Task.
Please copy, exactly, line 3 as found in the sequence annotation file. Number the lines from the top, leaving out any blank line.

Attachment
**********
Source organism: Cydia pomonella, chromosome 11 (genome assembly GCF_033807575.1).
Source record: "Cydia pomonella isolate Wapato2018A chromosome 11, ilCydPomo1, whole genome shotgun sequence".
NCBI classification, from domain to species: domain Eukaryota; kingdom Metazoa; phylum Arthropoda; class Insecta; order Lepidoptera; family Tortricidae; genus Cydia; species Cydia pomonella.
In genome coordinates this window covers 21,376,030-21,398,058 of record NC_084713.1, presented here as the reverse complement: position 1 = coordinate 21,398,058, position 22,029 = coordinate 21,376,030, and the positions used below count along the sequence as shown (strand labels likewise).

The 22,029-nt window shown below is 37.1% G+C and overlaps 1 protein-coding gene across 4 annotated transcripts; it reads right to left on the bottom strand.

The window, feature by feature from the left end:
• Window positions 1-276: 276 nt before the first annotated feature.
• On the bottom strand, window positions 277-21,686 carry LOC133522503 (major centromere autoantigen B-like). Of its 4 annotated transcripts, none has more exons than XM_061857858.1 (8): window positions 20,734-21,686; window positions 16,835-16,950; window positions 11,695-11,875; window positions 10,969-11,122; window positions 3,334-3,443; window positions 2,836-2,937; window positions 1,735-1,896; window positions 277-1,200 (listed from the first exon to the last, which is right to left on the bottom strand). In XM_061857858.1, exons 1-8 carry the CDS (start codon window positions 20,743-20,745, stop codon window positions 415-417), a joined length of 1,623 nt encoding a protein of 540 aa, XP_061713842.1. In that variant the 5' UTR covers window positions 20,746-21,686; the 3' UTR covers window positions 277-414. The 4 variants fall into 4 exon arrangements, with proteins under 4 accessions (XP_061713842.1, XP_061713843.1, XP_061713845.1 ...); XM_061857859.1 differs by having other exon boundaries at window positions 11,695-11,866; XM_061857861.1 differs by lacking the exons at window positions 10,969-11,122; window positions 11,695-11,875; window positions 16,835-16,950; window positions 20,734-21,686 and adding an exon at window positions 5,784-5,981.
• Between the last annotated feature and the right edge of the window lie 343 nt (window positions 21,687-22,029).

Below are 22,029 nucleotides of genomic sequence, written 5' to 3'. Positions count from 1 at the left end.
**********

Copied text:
NCBI classification, from domain to species: domain Eukaryota; kingdom Metazoa; phylum Arthropoda; class Insecta; order Lepidoptera; family Tortricidae; genus Cydia; species Cydia pomonella.